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Parks make life better.

Shima 0 comments 30.04.2016


Every Monday I will share a resident of the South Bay contributing to making our community a better place. Today’s MCM title belongs to David Ibarra who has worked for the City of Manhattan Beach as the Youth Program’s Supervisor for the past 17 years.

Ibarra was born and raised in Manhattan Beach and currently resides only a block away in Redondo Beach. When Ibarra was only six years old, he used to attend the afterschool program and camps.  At 12, he decided he loved it so much that he wanted to be a volunteer and help the staff.  Finally, at 18, he knew that he wanted to work there and the age of 22 I became the supervisor of the program.


His main responsibility is to offer residents of the community a place where their children can go, that is safe, clean and green. In addition, he hosts several events throughout the year within the city.  He says that his favorite part of his job is that it is very easy!  He says the difficult part is having to be more enticing to the youth, whom are so in love with their electronics and gadgets.

David oversees many special events in the city. Below are several events:

Family Camp out.

“We have 250 participants sleep in the field, have some family activities such as arts and crafts, ice block bowling, inflatable hamster balls, BBQ dinner then a movie.  In the morning we have a fishing derby and breakfast.”

Sand Castle Design contest:

“On the Sunday of the international surf festival my staff come down and make way for the sand castle contest, we offer prizes for the winner of the best sculpture, dribble and castle.”

Halloween carnival:

“This is my favorite event, we have homemade booths from the children of the REC program and staff and we charge 25 cents to play.  We have a costume contest, haunted house and a jumpy.  Best off all, win or lose, everyone gets a prize.  This is a good old fashion family fun event and easy on the wallet.”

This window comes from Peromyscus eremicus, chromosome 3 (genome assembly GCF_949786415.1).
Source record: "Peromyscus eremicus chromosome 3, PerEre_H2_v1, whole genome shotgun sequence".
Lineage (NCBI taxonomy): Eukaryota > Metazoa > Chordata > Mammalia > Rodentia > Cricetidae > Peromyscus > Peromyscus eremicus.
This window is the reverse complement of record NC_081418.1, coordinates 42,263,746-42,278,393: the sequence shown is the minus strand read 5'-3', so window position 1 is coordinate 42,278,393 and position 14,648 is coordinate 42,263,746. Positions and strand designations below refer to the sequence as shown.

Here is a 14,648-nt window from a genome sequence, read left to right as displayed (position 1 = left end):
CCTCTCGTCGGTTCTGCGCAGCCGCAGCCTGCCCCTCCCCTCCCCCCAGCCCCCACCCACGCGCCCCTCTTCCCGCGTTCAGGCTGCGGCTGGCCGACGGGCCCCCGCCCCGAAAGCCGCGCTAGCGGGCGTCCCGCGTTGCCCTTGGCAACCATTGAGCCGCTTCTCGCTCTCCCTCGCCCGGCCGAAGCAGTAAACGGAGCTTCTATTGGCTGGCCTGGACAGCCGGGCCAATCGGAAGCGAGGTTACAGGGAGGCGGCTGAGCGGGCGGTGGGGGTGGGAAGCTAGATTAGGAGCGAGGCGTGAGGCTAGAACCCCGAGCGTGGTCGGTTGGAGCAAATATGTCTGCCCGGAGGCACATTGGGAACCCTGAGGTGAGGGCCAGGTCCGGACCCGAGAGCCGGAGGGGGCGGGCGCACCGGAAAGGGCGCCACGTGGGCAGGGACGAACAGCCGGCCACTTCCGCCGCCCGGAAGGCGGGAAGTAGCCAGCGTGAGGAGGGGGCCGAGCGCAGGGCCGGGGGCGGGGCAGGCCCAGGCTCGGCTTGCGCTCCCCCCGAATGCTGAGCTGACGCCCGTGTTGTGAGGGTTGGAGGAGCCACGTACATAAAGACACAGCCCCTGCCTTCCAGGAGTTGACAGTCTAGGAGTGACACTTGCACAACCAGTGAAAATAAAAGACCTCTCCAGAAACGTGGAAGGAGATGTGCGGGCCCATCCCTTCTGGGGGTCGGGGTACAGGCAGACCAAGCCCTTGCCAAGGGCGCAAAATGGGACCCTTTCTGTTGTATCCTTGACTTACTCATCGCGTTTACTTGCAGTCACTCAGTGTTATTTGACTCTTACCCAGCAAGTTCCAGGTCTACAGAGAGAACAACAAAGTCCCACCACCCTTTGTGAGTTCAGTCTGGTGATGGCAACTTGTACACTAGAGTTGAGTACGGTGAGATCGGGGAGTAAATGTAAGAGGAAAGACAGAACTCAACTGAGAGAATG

The Pumpkin Race:

“This event is silly and good clean family fun.  We race over 1000 pumpkin on MB blvd.  I am the head official and anyone caught cheating, such as racing a watermen and not a pumpkin- they get smashed by the mallet of justice.  This event is a MB tradition and trophies are given out to the 1-2-3-4 place winners.”

Pier lighting ceremony:

“During the Holidays, the City lights up the pier and downtown MB.  There is live music, a small ceremony with city officials and singing for the local middle and high school.”


The REC program is full of activities.  David says, “When the kids arrive, staff assist them with homework, then after that is done we offer recreation games like foosball, soccer, Jedi master, knock the blocks, pony express.  We also offer arts and crafts, lanyards, friendship beads and fuse beads.”

When is he not working, he enjoys spending time with his family.  He has a large family and 2 children of his own.  He says, “There is never enough time, so we make it quality time.”


David pays it forward to the community by mentoring young recreation leaders.  He says that they will become the new professionals one day.  He teaches what they will one day be able to do. “It’s rewarding to see them grow up before my eyes,” he says.

He enjoys living in the South Bay mostly for the community, the schools and the local feel.  “This is the one stop shop for all of my family’s needs,” he says.

David says that the City of Manhattan Beach is always looking for great new individuals looking to make differences.  “We are always hiring,” he says.  In the next five years, he would love to be the manager of Parks and Recreation.

To learn more how you can work for the city, please contact David here: or visit the City of Manhattan beach website at and click the jobs link.


“Our Branding statement for Parks and Recreation is: “Parks Make Life Better!” I can personally say, it made mine so much better.”